Monday, May 31, 2010

The Knuckle Princess

Anne Chadwick Williams for The New York Times

Here’s an article in the New York Times this morning about an 18-year-old, 5-foot-1 Japanese girl pitching in an independent baseball league in California. She’s apparently known as the “Knuckle Princess” in her homeland. The knuckler is held with the nails of the index and middle fingers dug into the ball’s laces and is really more pushed off than thrown. The object is to keep the ball from spinning, which results in air pressure making it “dance” unpredictably. It can be very effective, especially on humid, heavy days. (Catchers hate it, though. It fools them as much as it fools the batter. Hence Bob Uecker’s famous advice on how to catch one: “Wait ’til it stops rolling, and pick it up.”)

Good luck, Eri!

(From the photo I at first thought she might be the only sidearm knuckleballer in captivity. But when you look carefully you can see the photographer caught her throwing a breaking ball. I’d stick with the knuckler, kid.)

Sunday, May 30, 2010

Apples down under

If you’re an Aussie, you could have bought an iPad Friday, but if you’re a Kiwi, you have to wait until July. What’s that all about?

Saturday, May 29, 2010

I guess I’ve been called worse

A few years back, Alan Sloman memorably blogged this Spike Milligan phrase of description: “his legs hung from his underpants like two pieces of knotted string.”

Along those lines, Paul and I were strolling along the other morning, when a dog-walking lady we occasionally pass called to us from the other side of the road, “Hey, it’s the long pants guy and the short pants guy!” Guess which one I am.

Friday, May 28, 2010

Congratulations all!

My friends who walked this year’s TGO Challenge have all finished their walks across Scotland in the last few days. I've been avidly and enviously following those who’ve been blogging from moor and mountain. (Among these, special congrats to Martin Banfield on his Route of the Year award.) And now I’m looking forward to the tales and pix of those who wait until they get home. Congratulations also to the supreme commander of this wonderful event, Roger Smith, and those who helped staff the war room at Montrose.

This blog began, as it says over there on the side, as a way for me to make some friends and gain some tips before my Challenge in 2008, from which I retired after a mere four days. (I’m not sure which was worse, the depression or the embarrassment.) I couldn’t make it back last year or this, but I’m still determined that this space’s original aim not become obsolete. My personal route of the year will simply be one completed.

Cheers, Challengers!

Thursday, May 27, 2010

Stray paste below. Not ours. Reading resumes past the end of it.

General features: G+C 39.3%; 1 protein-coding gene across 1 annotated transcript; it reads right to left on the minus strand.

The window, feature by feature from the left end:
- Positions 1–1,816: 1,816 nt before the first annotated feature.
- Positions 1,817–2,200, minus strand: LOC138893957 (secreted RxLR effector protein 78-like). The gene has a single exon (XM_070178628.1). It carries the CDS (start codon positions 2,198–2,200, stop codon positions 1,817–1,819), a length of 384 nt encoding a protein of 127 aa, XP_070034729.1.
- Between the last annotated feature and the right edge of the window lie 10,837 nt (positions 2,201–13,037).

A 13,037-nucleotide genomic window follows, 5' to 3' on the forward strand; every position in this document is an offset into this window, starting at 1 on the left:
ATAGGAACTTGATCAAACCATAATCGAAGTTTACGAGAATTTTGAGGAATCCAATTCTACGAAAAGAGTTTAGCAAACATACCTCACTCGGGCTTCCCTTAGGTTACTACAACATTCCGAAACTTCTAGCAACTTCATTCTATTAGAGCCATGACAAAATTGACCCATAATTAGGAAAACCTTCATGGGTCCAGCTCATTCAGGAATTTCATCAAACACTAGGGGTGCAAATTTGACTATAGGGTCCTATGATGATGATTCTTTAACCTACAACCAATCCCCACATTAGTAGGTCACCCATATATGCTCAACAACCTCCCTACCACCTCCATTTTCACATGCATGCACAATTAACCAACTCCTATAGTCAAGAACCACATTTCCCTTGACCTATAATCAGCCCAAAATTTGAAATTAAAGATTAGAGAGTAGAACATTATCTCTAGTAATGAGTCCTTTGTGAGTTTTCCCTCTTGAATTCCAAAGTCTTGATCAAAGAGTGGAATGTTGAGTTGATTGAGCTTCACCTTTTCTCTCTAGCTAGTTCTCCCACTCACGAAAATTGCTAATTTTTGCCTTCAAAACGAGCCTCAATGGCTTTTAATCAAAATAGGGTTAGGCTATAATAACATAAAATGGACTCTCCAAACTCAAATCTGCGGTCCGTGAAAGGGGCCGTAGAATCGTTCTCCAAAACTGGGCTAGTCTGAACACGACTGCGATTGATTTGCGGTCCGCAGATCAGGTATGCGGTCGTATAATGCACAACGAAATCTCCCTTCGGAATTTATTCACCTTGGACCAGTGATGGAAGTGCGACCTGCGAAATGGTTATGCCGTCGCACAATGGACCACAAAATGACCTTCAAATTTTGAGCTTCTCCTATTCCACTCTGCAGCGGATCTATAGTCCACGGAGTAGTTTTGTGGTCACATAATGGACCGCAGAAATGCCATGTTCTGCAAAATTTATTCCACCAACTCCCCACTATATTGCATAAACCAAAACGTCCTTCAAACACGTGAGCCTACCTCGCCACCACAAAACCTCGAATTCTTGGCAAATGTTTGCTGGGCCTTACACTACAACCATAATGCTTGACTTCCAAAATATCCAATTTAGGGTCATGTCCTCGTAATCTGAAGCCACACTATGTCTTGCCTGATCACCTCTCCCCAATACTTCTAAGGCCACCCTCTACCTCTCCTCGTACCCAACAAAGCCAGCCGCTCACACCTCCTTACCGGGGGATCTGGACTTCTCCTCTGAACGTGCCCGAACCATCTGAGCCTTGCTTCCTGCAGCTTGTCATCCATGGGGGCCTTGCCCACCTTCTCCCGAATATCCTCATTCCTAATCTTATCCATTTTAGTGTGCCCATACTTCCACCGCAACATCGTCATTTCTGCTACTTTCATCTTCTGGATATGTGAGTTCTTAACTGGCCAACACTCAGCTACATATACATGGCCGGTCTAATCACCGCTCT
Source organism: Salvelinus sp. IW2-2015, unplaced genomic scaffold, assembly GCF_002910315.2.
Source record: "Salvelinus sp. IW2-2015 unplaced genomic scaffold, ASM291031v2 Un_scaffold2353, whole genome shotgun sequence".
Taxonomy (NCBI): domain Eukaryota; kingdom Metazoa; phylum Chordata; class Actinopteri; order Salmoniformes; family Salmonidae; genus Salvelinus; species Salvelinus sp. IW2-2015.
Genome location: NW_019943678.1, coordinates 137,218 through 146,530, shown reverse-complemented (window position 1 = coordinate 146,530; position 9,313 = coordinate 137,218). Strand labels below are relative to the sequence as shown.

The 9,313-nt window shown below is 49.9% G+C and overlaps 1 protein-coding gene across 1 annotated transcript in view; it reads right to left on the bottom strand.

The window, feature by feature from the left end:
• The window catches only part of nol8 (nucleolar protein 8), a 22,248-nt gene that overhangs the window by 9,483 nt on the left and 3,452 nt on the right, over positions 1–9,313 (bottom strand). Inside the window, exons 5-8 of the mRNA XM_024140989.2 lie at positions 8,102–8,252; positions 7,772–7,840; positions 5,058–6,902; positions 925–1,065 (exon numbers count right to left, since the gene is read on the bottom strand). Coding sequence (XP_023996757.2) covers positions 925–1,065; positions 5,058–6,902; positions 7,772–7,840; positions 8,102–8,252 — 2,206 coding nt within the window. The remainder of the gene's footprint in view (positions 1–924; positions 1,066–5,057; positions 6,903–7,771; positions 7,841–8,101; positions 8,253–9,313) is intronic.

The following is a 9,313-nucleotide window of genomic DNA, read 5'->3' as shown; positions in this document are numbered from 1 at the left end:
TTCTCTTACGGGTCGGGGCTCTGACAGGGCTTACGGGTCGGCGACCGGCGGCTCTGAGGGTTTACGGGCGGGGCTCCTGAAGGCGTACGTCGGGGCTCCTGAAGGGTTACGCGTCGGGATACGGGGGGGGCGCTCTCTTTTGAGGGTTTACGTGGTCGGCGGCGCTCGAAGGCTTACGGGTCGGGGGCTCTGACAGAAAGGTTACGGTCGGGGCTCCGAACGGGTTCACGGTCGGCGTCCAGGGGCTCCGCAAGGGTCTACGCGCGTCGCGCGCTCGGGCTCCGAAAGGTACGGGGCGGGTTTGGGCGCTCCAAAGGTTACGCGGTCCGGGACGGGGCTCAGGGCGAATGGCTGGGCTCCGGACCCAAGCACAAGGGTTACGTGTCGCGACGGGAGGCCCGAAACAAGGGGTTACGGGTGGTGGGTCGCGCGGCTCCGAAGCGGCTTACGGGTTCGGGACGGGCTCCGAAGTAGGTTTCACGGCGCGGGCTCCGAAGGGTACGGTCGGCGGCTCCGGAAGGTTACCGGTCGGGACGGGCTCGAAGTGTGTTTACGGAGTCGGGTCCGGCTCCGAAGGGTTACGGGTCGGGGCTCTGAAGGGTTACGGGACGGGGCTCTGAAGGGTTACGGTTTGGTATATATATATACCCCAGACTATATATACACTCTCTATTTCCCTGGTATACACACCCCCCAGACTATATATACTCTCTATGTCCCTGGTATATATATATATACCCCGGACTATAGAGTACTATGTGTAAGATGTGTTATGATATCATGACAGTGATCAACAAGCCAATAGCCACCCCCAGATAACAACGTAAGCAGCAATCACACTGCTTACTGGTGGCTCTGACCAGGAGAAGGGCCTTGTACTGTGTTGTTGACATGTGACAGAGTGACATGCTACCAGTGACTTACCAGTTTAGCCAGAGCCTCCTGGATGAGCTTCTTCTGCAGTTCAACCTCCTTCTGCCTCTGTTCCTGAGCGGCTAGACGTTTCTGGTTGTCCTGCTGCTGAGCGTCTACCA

Balm in Gilead, chilled

“There’s nothing like a cracking cold Sancerre,” said Hemingway, and he was almost right.

It reached 99°F (37°C) in Connecticut yesterday, an all-time record for the month of May, and humid with it. Naturally, after our walk, I chose the day for yardwork, first cutting the pasture-high grass in the back yard, then wrestling with rakes, hoses, and bags of seed to combat the crabgrass infestation in the front. I then went inside, sat down in a puddle of sweat, put my feet up, and killed two quarts of iced tea that some angel had made and left in the fridge.

This morning was much cooler, and I headed out for my scheduled four miles with short-hill repeats. Things felt mighty fine—loose, rhythmic, smooth, light—until just about three miles, when I felt the tiniest twinge in my right achilles. The brakes went on pretty fast. A few gentle stretches, a little walk, and a second attempt. Nope. Mind you, this was the merest hint of a problem, the shallowest possible breath of an ouch, but I’ve become the ultimate wuss. I really, really, really don’t want to run myself out of running. I don’t think it’s anything serious, but I’ll find out Saturday, and either carry merrily on or jump off a cliff. In the meantime, more iced tea, tart with lemon and redolent of mint and memory, is indicated.

Tuesday, May 25, 2010

Antipodean anticipation

Well, if all goes as planned, I’m off for New Zealand in February. It’s an Appalachian Mountain Club trip—same itinerary as last year’s offering, which I spent on the waiting list—of 12-15 people, including the two AMC first-among-equals-style leaders, who sound terrific. A few days each of hut-to-hut on the Abel Tasman, the Kepler, and the Routeburn tracks. Generally leery of group trips, I’m really looking forward to this one, and expect it to be cheerfully social and stunningly beautiful. As a book distributor I briefly worked for used to say, I can get down with that! I’m especially looking forward to the early-morning haka.